News / Vancouver

Vancouver's foreign buyer tax leads to enormous drop in home sales

Real estate transactions involving foreign nationals decreased by 94 per cent across Metro Vancouver

Metro Vancouver's foreign buyer tax has resulted in a large drop in home sales.


Metro Vancouver's foreign buyer tax has resulted in a large drop in home sales.

The B.C. government’s newly-introduced foreign buyer tax led to a steep drop in both total home sales across Metro Vancouver and the dollar value of residential home sales in the month of August.

In Metro Vancouver, there were 1974 home sales involving foreign nationals in the period from June 10 to August 1. That fell to just 60 from August 2 to August 31. Total dollar value of home sales in Metro Vancouver fell from $14 billion to $6.5 billion.

B.C.’s Ministry of Finance released data that compared two periods of different duration: 53 days between June 10 and August 1, and 30 days between August 2 and 31.

Home sales to foreign buyers dropped 94% between the two periods, when the number of deals in the first period is averaged over a 30-day period. 

“I hope all the people who said (foreign buyers) were just 3 to 5 per cent of the market are hanging their heads,” said David Eby, MLA for Vancouver-Point Grey and the Opposition NDP’s critic for housing.

The new tax raised $2.5 million in additional property transfer tax revenue for the province. The data shows that between June 10 and August 1, foreign nationals made up 13.2 per cent of purchasers in Metro Vancouver, 15.5 per cent in Vancouver, 24.7 per cent in Richmond and 24.2 per cent in Burnaby.

“When we look at the data that we have right now, obviously the foreign buyer tax has had a big impact on the foreign nationals,” said Cameron Muir, economist with the BC Real Estate Association.

Muir’s assessment that foreign buyers represented around 5 per cent of the market had influenced the previous BC Liberal position on the issue: that Vancouver’s soaring home prices were a function of supply and demand dynamics, not significant amounts of international money landing in Metro Vancouver’s residential real estate market.

“To set the record straight, it was more than a year ago now that we had compiled the available data and all of that pointed to 5 per cent or so,” Muir said, adding that he still believes a longer data set needs to be collected to know the full effect of the foreign buyer tax. “We recommended that government collect data to better ascertain what was going on in the marketplace.”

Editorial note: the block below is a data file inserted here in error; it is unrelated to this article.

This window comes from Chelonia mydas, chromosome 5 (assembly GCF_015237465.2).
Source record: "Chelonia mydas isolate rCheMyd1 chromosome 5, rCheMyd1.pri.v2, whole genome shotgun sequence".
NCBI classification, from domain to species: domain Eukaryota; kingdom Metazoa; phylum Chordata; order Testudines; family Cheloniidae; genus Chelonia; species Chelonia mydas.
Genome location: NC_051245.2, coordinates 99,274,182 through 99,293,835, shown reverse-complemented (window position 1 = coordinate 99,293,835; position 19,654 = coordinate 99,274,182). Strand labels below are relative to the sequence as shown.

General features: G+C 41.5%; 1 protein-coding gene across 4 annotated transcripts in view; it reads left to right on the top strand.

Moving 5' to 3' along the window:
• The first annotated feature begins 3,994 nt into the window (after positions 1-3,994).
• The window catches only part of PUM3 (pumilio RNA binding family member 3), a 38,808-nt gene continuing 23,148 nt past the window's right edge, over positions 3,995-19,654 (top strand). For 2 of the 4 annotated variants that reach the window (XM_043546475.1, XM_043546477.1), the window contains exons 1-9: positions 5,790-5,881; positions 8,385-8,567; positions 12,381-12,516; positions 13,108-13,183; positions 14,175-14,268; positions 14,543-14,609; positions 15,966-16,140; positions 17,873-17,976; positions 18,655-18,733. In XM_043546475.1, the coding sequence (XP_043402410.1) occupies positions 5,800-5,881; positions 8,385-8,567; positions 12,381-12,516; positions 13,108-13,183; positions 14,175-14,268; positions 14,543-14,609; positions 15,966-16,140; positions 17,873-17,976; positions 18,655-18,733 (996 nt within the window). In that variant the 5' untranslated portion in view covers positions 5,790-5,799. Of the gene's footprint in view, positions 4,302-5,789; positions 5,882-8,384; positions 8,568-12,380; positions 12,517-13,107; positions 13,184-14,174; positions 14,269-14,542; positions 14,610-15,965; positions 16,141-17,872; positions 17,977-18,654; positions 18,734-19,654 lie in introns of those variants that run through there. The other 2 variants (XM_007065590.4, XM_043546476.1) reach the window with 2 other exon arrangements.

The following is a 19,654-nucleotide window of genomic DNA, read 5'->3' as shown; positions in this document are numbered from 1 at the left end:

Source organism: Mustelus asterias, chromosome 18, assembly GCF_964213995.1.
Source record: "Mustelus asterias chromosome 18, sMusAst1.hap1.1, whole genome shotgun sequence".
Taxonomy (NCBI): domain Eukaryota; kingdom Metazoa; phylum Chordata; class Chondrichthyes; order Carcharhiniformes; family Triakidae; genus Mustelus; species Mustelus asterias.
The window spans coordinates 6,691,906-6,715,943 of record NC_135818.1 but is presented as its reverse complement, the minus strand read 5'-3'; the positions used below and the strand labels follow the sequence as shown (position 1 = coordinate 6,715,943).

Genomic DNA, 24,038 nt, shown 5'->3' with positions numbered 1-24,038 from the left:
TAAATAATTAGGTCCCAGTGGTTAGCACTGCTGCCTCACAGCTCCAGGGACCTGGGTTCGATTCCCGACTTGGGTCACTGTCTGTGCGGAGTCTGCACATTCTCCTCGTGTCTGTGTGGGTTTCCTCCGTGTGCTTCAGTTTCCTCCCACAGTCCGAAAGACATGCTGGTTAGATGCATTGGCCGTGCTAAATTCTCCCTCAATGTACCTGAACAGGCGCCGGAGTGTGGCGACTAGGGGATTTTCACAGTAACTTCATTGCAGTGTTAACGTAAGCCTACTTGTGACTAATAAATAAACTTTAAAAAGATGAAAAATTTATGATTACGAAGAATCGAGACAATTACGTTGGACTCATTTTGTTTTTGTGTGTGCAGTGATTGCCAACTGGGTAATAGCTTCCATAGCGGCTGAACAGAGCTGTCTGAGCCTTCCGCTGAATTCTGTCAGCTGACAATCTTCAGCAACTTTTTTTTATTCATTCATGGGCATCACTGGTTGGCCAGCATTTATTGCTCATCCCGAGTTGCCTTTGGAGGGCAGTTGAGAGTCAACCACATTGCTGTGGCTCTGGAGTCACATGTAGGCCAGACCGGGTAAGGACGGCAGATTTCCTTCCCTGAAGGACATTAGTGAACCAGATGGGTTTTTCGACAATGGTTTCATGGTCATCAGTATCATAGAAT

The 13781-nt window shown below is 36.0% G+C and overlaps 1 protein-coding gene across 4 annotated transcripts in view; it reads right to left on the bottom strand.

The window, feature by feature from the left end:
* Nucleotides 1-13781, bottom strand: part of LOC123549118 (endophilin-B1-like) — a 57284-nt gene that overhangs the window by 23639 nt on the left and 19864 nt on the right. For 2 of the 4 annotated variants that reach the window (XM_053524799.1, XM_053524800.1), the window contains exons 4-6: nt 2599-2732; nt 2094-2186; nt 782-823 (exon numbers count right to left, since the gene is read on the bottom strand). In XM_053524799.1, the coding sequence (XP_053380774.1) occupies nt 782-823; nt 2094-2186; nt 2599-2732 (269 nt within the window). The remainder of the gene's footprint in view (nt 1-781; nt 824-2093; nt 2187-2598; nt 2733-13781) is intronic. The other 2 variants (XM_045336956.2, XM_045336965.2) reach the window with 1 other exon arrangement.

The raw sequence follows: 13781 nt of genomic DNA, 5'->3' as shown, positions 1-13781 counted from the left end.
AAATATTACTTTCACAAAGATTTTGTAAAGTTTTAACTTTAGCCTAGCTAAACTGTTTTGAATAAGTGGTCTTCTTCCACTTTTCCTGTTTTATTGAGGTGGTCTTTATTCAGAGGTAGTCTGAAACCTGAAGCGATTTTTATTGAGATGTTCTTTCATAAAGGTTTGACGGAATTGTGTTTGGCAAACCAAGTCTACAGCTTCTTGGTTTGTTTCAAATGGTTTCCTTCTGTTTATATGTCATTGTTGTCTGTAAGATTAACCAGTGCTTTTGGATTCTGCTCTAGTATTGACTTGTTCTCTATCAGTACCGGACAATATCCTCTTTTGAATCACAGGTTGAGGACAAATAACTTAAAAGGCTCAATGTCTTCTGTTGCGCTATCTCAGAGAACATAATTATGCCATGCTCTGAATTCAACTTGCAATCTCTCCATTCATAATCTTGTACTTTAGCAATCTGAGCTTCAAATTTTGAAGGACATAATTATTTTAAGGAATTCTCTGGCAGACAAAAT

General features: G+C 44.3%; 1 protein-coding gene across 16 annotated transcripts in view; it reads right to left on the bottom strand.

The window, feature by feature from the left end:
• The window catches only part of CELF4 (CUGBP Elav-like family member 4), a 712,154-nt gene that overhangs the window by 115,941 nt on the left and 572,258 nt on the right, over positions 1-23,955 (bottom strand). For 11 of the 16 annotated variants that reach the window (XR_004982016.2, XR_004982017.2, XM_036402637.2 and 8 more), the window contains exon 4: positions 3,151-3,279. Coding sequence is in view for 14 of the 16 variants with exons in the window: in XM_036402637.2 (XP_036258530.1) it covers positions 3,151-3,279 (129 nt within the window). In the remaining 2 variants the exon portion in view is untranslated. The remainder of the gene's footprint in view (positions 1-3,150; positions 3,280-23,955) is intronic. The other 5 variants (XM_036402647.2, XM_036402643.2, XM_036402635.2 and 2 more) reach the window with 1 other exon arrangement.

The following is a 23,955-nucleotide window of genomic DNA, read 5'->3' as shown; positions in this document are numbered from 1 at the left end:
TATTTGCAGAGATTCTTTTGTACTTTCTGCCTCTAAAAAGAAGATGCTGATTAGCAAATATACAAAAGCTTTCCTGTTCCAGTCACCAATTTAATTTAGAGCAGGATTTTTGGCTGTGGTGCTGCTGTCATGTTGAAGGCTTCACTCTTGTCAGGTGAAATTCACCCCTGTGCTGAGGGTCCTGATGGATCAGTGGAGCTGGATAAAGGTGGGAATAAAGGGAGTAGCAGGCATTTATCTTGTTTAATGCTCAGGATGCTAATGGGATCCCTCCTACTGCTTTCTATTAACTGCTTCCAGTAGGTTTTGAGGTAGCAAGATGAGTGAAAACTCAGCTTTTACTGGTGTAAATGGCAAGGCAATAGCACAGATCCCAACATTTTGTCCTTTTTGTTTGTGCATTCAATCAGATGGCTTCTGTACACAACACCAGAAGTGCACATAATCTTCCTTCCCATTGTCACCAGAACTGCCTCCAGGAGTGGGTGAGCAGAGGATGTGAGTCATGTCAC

The B.C. government’s new 15 per cent tax on home sales in Metro Vancouver involving foreign nationals took effect on August 2. The province took the unexpected action following data collection that began in June, which showed foreign buyers bought over $885 million worth of Metro Vancouver houses and condos in just five weeks.

On July 29, just before the tax took effect, more than $850 million in transactions involving foreign buyers were registered at the B.C. Land Titles office, “equal to more than 55 per cent of all transactions registered in Metro Vancouver on that day, and almost 40 per cent of the total foreign investment in Metro Vancouver residential real estate for the entire period after data collection began and before the additional tax took effect (June 10-Aug. 1, 2016),” according to a government press release.

Eby said the numbers are likely much higher because of techniques like assigning properties to permanent residents or Canadian citizens to avoid paying the tax.

“This is just a small portion of what’s happening,” he said. “We know that in the Trump Tower building, the developer was helping people assign their properties to permanent residents and citizens to avoid the tax.”

The Ministry of Finance is further examining transactions which involved both a Canadian citizen and foreign national (meaning that the 15 per cent tax only applies to the portion of the home bought by the foreign national) to determine whether any of the deals “were structured to avoid the tax.”

The NDP is calling for the adoption of a different taxation proposal: a 2 per cent property tax surcharge, which would apply to homeowners who do not live in their homes or who do not pay income taxes in British Columbia.

Real estate statistics show there has been a sharp drop in the number of single family detached homes sold in August, Muir said, and leading to an overall price decline.

“We saw average price numbers decline in August, but that’s a function of the distribution and the composition of homes sold,” he said.

“Right now this month we’re seeing average prices up from last month, so we might see a bit of a rebounding there.” 

Correction: an earlier version of this story stated total home sales and dollar value for Metro Vancouver had dropped 54%, and the number of deals involving foreign buyers had dropped 97%. Those numbers compared two periods of different lengths.                                       

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